Champasak Tourism Business Promotion Project

Tourism in Laos is one of that inland Asian country's fastest growing economic sectors. On the one hand, tourism bears significant employment and income opportunities, especially for economically disadvantaged populations and also women. On the other, the tourism sector faces considerable challenges: the range of products and quality offered by service providers is insufficient, i.e. tourism-oriented SMEs have to import goods and rely on foreign labour. In addition, there is not enough cooperation among various actors in the tourism sector, which results in products and services not being developed with the market in mind. Champasak Province (southern Laos) does not feature a coordinated marketing strategy and thus tourists do not even make it there, or else they spend too little in the region.  Moreover, preventing the negative consequences of tourism development in coordinated fashion, such as from environmental pollution or sex tourism, is central to keeping this destination attractive over the long run.

The Project

This project strengthens the competitiveness of the tourism sector in southern Laos. The idea is to attract international tourists and increase the length of their stays and amounts of money they spend in the region by offering high-quality and diversified services, attractions, and activities.
First of all, the project is investing in training of tourism sector professionals: hotel, bed-and-breakfast, and restaurant employees, as well as tour guides and individuals not yet working in the sector, have access to high-quality training courses. Beneficiaries thus can expand their technical knowledge and professionalise their hands-on work. Thanks to highly qualified personnel, tourism businesses for their part can improve the services they offer and increase their competitiveness as a result.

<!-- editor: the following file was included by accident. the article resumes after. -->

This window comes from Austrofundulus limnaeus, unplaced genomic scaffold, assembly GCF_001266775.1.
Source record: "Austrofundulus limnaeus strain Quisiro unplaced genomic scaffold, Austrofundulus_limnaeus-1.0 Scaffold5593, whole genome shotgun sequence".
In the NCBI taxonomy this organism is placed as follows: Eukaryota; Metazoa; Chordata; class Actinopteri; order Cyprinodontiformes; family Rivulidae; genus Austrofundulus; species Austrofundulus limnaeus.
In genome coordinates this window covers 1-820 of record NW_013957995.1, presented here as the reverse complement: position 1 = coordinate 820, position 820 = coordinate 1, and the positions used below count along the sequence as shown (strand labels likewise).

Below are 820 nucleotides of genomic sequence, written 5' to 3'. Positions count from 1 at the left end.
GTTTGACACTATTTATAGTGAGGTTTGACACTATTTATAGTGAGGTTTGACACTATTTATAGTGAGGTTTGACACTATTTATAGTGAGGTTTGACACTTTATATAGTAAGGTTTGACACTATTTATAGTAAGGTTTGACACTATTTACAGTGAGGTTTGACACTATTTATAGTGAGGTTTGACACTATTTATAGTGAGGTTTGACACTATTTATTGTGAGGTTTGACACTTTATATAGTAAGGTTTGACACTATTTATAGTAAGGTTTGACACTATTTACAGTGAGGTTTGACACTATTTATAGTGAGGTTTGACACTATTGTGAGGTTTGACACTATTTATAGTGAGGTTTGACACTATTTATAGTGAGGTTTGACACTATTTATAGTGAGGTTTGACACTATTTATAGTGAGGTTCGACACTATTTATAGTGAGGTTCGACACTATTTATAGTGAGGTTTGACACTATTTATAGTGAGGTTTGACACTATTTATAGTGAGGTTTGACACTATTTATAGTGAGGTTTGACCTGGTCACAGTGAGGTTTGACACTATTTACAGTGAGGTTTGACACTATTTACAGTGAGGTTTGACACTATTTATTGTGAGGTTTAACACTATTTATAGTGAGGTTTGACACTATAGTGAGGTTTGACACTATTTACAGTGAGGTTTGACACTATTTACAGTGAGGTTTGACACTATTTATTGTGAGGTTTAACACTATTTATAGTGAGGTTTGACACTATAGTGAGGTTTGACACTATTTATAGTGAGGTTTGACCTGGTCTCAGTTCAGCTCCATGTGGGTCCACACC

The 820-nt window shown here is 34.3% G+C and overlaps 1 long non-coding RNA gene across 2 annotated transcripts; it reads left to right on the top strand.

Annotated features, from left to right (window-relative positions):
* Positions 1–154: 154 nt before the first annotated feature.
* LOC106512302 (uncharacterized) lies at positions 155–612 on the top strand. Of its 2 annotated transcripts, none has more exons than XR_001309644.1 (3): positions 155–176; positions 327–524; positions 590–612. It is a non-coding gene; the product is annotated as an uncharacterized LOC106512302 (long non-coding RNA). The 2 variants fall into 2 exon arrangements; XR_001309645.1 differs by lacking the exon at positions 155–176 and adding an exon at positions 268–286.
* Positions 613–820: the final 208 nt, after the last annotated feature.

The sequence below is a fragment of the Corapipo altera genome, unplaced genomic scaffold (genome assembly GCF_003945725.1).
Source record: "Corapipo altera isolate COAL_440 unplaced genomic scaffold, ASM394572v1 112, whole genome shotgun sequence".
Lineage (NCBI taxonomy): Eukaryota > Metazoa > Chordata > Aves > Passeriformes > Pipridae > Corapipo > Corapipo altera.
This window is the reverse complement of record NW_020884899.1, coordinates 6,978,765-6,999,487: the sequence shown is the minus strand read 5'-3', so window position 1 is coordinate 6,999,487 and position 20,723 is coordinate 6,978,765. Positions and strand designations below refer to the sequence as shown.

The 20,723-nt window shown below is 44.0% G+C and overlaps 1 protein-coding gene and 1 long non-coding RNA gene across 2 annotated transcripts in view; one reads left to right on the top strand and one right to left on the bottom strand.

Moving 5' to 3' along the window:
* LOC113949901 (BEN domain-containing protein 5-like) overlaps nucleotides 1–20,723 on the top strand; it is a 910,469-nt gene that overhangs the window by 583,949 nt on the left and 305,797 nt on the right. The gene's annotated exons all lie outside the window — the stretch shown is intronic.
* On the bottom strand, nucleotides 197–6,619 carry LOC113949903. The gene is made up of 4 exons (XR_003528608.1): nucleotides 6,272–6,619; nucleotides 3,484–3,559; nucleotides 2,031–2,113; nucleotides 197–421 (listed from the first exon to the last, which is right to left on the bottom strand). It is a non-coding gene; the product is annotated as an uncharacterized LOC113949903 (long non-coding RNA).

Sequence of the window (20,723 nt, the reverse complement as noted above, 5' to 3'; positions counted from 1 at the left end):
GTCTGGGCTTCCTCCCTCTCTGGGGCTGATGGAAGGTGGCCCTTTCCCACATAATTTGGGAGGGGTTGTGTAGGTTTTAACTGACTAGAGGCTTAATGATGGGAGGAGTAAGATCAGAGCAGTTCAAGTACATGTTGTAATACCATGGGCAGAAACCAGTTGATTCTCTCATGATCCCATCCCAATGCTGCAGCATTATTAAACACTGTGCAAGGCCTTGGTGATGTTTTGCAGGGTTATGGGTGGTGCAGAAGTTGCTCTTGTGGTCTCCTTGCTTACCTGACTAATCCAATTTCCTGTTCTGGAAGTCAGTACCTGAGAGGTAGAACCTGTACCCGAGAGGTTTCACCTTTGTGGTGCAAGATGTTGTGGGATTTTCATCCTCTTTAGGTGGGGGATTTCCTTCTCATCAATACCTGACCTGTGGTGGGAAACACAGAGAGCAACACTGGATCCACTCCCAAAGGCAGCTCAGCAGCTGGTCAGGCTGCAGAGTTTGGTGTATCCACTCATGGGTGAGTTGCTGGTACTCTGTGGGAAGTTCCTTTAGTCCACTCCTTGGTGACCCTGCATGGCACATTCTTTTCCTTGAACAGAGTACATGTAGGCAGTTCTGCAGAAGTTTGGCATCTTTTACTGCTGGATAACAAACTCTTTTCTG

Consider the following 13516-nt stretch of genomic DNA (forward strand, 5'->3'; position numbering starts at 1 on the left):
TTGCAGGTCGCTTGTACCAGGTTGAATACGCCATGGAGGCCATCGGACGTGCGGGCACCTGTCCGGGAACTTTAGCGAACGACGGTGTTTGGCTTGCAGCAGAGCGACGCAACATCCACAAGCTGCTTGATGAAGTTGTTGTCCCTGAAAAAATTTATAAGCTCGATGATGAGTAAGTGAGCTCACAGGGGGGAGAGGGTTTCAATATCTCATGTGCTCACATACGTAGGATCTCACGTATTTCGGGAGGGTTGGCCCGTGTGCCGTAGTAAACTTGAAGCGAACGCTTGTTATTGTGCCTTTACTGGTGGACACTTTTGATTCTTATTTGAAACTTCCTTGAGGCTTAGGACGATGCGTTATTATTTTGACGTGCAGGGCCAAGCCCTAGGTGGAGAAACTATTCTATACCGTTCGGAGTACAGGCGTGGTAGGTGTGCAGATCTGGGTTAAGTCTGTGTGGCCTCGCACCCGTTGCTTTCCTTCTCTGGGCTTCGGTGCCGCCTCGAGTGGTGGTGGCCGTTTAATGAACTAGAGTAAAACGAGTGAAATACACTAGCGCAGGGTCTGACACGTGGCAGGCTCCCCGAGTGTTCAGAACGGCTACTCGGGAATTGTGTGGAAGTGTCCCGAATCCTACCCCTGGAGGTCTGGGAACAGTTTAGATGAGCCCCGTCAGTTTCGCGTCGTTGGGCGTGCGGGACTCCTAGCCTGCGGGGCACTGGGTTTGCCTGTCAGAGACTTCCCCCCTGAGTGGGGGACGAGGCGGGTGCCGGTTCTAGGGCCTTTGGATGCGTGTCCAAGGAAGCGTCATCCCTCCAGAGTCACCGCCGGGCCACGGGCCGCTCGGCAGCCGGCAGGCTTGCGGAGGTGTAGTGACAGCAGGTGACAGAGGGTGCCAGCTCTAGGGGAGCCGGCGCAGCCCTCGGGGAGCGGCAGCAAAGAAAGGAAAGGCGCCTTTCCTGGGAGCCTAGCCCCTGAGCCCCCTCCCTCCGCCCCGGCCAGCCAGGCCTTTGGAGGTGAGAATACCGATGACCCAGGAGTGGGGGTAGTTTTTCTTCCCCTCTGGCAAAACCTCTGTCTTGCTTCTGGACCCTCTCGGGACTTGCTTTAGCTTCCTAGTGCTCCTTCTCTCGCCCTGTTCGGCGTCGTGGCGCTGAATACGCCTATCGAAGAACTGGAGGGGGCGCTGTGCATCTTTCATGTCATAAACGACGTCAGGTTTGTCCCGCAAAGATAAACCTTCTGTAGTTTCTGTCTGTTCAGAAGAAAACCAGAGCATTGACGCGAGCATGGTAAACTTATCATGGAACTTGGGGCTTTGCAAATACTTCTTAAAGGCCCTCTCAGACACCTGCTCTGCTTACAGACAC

Second, the project aims to institutionalise collaboration between private and public sector stakeholders in the tourism sector through destination management structures. Specifically, it supports the creation of sustainable and responsible tourism institutions, which results in more respectful relations with local populations and care in protecting the environment.


  • 82 staff members from 14 different hotels have been trained on at least 1 of the Lanith Passport to Success modules in hospitality skill.
  • Amongst 15 Junior Passport to Success (JPS) industry trainers 8 have proven to be competent trainers and are able to deliver trainings in the areas of food and beverage services, housekeeping, food production, front office and bakery.
  • 219 staff members from 58 different hotels, guesthouses and restaurants have received training on a block of at least 10 modules of the JPS Programme. 90% of SME owners mention that they perceive a clear improvement of staff performance after the JPS training.
  • 5 English training volunteers were built up through the Lao Vida Language Centre
  • 50 people have been trained on English for Tourism Programme
  • 2 Master trainers have been trained on practical tour guiding skills modules and are ready to cater to demand from the labour market
  • 91 private tour guides working for 34 different companies have been trained on practical tour guide modules.
  • Developed River Life Excursions (RLE) on the 4000 islands that involved 20 households and 6 different enterprises. The product has certainly incentivized people on the 4000 islands to offer better and different products which are in high demand amongst a higher spending tourism market.
  • A participatory branding process has resulted in the successful launch of a destination webpage (, a brand logo and several promotional materials
  • The CTBP destination management model has been adopted by the national government and is being replicated in all major tourism locations in the country

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